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Is this too much training?

Discussion in 'Optimal Fitness' started by Butters, Mar 10, 2015.

  1. Butters

    Butters New Member

    Hey there. My training consists of:

    Mo: Weightlifiting
    Di: HIIT
    Mi: Weightlifting
    Do: HIIT
    Fr: Weightlifting
    Sa: HIIT

    Weightlifting 45-60min
    HIIT 20min like Jack mentioned

    What do you say? I don't planning on carb loading big, because I don't need to. Weightlifting is Standart 3x5 - 5x5, so glycogen depletion maybe isn't an big issue. When I carbload only in the spring/summer time in strong photoelectric effects.

    Is this too much? I don't want to break myself down on the inside...
  2. yewwei.tan

    yewwei.tan Gold

    "Too much" depends on your philosophy ;), as well as your approach to exercise.

    If "is this too much" means "is it going to harm me?", then the answer is that you don't know if you can actually tolerate those stressors, unless you assess your recovery patterns.

    My opinion is that based on your Journal, this sort of exercise regime is not good for you.


    A standard 3x5 - 5x5 template can crazy taxing or just fine, depending on how the sets are done. If you do the standard Rippletoe style straight sets with standard 3-5 min rests, you bet that's a huge metabolic and nervous system stressor.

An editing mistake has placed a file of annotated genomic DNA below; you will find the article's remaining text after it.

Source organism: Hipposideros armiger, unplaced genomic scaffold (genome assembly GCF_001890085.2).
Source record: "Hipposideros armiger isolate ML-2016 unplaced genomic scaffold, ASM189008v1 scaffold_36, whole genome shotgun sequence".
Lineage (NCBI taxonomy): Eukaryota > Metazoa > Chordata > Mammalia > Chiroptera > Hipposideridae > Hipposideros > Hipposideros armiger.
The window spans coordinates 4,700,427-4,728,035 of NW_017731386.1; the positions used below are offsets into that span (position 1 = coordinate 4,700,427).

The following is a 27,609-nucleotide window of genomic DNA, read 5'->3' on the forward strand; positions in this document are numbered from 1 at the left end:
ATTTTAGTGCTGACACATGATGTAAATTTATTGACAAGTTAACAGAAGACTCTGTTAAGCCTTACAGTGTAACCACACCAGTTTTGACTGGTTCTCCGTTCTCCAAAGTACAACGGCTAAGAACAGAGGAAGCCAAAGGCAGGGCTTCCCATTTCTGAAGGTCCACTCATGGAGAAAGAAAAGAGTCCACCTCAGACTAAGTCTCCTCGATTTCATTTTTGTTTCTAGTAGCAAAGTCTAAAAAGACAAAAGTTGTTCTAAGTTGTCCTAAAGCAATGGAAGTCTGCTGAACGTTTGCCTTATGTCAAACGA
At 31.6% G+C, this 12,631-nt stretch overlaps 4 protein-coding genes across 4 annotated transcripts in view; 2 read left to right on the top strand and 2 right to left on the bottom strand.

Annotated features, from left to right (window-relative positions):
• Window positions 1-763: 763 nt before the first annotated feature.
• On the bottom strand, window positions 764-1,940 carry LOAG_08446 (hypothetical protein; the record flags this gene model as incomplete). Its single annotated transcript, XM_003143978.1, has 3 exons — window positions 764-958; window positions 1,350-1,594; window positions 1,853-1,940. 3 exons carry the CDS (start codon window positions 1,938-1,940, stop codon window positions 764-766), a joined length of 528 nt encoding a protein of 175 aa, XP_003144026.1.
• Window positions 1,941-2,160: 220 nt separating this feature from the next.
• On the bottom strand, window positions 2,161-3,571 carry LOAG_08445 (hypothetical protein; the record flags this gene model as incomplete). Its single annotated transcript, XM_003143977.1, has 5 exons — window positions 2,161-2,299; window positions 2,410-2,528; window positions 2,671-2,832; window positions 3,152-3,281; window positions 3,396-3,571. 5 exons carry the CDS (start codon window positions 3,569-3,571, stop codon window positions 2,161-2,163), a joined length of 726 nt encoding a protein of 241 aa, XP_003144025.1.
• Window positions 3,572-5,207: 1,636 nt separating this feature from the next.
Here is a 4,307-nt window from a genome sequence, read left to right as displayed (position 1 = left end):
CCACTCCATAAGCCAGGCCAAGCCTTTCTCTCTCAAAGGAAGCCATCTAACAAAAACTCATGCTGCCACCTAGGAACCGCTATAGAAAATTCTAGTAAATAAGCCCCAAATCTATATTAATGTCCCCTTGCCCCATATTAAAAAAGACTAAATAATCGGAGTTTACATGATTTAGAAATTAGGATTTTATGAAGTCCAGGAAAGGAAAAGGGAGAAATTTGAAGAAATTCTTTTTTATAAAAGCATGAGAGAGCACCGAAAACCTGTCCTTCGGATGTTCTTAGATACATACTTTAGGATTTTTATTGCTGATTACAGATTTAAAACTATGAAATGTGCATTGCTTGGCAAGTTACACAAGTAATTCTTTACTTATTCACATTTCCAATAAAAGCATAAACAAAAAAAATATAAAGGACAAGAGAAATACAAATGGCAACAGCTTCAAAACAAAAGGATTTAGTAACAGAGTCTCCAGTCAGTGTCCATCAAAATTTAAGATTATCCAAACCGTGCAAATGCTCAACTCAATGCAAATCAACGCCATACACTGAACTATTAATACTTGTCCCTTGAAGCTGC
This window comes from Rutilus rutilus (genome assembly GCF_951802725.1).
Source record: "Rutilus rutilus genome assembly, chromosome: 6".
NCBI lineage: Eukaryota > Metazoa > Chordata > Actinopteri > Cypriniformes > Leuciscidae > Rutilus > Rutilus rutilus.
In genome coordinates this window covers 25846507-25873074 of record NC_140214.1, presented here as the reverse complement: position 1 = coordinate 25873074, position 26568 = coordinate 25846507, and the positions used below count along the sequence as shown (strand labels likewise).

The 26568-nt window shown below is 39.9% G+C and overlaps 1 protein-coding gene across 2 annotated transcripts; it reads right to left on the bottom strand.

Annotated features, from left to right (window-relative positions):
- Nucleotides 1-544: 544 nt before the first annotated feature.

If you do something like the Pendlay style single top set at RPE 8 + easy drop sets, or the russian methodology of keeping all 5 sets to an RPE of 7 or less (which is very low), and taking A LOT of rest so that form on each set is consistent and good, then I'd say that's fine.

    Exercise selection matters too of course. 5x5 squats at anything above RPE 8 is metabolically taxing. 5x5 chin-ups at the same RPE maybe not so much.

    Easy measure: are you walking out of your workouts more refreshed than before you started them? If not, then it's too stressful for your current condition.


    20min of HIIT is crazy :eek:. Though that needs to be defined as well.

    10 sets of 30-40m sprints with 1-2 min rest over 20 mins is maybe OK.
    5 sets of 400m sprints is crazy stressful

    Again, if you're feeling shitty after this, then stop.

    I would keep HIIT to 2 days a week at most. Start with the standard Tabata 30sec work / 30sec rest for 5 sets, and then ONLY increase the number of sets if you're feeling good after that. Do a 5-10 min warm up before the session, and do some mobility work after.

  3. shah78

    shah78 Gold

    Not to sound like a broken record, (record? wtf is a record?)...... I gained over twenty lbs of muscle and lost almost ten lbs of fat at the age of 55-59 with an average of 40 minutes of lifting a month, no "intervals" and about ten miles of walking a week. Ten hours a week in the Cold tub plus light management plus low carb epi-paleo did the trick. You're so young, you should need even less to grow more. Any potential growth is being squandered by your lousy sleep. Lower your exercise quantity until you sleep like a baby........... note: I now feel that forty minutes /monthswas too much.:) I'm now down to 27 minutes /months for the last ten months and have upped my CT toward twelve/per week. It's working.
  4. Butters

    Butters New Member